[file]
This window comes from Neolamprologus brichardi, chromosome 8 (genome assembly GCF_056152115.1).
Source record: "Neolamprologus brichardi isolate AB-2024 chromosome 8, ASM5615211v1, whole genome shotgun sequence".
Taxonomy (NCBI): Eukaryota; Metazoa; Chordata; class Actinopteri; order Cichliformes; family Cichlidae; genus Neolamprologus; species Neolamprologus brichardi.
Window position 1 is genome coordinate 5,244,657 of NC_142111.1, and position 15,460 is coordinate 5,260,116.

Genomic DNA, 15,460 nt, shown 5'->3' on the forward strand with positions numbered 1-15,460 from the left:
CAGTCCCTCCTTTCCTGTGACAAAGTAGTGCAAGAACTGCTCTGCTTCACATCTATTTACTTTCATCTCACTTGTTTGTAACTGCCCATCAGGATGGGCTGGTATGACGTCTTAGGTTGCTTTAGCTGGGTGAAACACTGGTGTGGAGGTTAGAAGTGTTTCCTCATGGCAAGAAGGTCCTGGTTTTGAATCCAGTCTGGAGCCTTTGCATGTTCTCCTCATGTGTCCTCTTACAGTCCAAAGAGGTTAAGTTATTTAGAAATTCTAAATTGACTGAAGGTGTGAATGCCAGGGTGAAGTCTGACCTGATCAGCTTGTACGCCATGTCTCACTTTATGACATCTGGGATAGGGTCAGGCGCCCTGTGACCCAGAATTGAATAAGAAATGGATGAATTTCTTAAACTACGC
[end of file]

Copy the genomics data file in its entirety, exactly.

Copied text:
This window comes from Neolamprologus brichardi, chromosome 8 (genome assembly GCF_056152115.1).
Source record: "Neolamprologus brichardi isolate AB-2024 chromosome 8, ASM5615211v1, whole genome shotgun sequence".
Taxonomy (NCBI): Eukaryota; Metazoa; Chordata; class Actinopteri; order Cichliformes; family Cichlidae; genus Neolamprologus; species Neolamprologus brichardi.
Window position 1 is genome coordinate 5,244,657 of NC_142111.1, and position 15,460 is coordinate 5,260,116.

Genomic DNA, 15,460 nt, shown 5'->3' on the forward strand with positions numbered 1-15,460 from the left:
CAGTCCCTCCTTTCCTGTGACAAAGTAGTGCAAGAACTGCTCTGCTTCACATCTATTTACTTTCATCTCACTTGTTTGTAACTGCCCATCAGGATGGGCTGGTATGACGTCTTAGGTTGCTTTAGCTGGGTGAAACACTGGTGTGGAGGTTAGAAGTGTTTCCTCATGGCAAGAAGGTCCTGGTTTTGAATCCAGTCTGGAGCCTTTGCATGTTCTCCTCATGTGTCCTCTTACAGTCCAAAGAGGTTAAGTTATTTAGAAATTCTAAATTGACTGAAGGTGTGAATGCCAGGGTGAAGTCTGACCTGATCAGCTTGTACGCCATGTCTCACTTTATGACATCTGGGATAGGGTCAGGCGCCCTGTGACCCAGAATTGAATAAGAAATGGATGAATTTCTTAAACTACGC